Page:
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DATA VIZ FEATURE: A Blend of Art & Science

November 22 2022

Continuing our month-long focus on Data Viz and with the special issue out tomorrow, Infotools CEO and co-founder Ant Franklin argues that industry leading data visualization involves a perfect blend of art and science, and explains how to achieve that balance.

Ant Franklin
Ant Franklin is the CEO and co-founder of Infotools, a collaborative investigation platform for market research data. Ant's passion for market research stretches back over 35 years and he's proud to have pioneered the use of innovative analysis and visualization tools in the market research industry, which are used by insights teams from the world's biggest brands. InfoTools was acquired by Ipsos a year ago.

Most intellectual pursuits land in two broad categories: the subjective field of art, rooted in beauty, aesthetics and emotion, or the objective field of science, guided by hypotheses, testing, and data. Data visualization is a rare exception.

The best data visualizations successfully distil information, presenting it in ways which make it easy to relate. It does this straddling the two aforementioned disciplines: the rigorous, scientific investigation of data to pursue new understanding about the world plus an artful approach to uncovering the most important findings, which are subsequently shared with others. This may not be easy, but it is just this blend that gives market research and insights its intrigue and value.

Art and science can coexist and complement one another, but it requires a careful, considered approach. However, the temptation lies in emphasizing one element over the other. We find a happy medium using storytelling.

Storytelling makes science accessible

The Science Council defines science as the pursuit and application of knowledge and understanding of the natural and social world following a systematic methodology based on evidence. Art, on the other hand, tends more toward subjectivity, using various mediums to communicate ideas to stimulate thought and trigger emotion. Something truly special happens when these two are intertwined.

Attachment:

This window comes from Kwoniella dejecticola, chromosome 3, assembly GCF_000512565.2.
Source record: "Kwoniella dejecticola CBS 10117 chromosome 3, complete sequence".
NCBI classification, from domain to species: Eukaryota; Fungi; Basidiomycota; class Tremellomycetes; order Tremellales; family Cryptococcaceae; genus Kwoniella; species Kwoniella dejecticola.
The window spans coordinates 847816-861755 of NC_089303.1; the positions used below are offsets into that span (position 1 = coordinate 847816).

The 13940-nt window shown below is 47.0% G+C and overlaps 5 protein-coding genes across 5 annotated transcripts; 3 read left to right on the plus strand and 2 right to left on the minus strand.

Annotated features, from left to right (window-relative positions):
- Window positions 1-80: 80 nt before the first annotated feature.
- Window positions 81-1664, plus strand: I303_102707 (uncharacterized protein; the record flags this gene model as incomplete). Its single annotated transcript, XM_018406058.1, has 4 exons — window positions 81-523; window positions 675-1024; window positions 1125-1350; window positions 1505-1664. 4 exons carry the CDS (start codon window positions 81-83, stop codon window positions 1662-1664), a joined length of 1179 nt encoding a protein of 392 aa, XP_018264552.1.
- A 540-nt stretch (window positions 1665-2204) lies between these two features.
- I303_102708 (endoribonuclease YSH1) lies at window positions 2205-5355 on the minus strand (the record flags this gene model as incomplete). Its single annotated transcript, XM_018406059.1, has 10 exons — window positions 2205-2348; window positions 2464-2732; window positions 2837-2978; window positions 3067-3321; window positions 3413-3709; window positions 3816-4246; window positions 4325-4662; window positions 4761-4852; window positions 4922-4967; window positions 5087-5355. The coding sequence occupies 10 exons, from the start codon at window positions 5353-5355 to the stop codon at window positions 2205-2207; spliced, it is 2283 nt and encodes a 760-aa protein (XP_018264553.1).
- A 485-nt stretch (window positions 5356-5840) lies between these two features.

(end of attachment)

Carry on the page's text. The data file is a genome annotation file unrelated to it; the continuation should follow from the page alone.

In the words of Margaret Atwood, author of The Handmaid's Tale: 'You're never going to kill storytelling, because it's built into the human plan. We come with it.' The market research and insights sector has been talking about storytelling for decades. This is not set to change.

Storytelling elevates data visualization in some key ways for market researchers by helping us tell stories that resonate, simplify complex data, and illustrate to achieve deep audience understanding. As researchers, it's our job to enlighten by cutting through the clutter, and balancing art and science enables us to do this.

Data quality: It's a matter of credibility

After a decade or so of the world skewing towards big data, to that which can be measured, we are seeing a correction of sorts - a push back towards visualization. Amidst this recalibration, we need to realize that our data visualizations are only as good as the data they represent. One may get away with the most striking of visuals for a time, but if these visualizations are not accurate or reflect business change, our credibility as insights professionals will be on the line.

Reliable data sets are essential to this work in order to influence stakeholders or provide value as intended. This requires constant investment in lifting the quality of our data sets, especially with the prevalence of fraudulent behavior in data collection. Once our data (science) is reputable and trustworthy, we can focus on the visualization (art).

Beyond static visualizations: Interactivity is the norm

Historically, the insights sector relied on static visualizations in the form of cross-tabs and PowerPoints to communicate insights. Thankfully, we are no longer constrained by rudimentary systems that limit creativity or customization.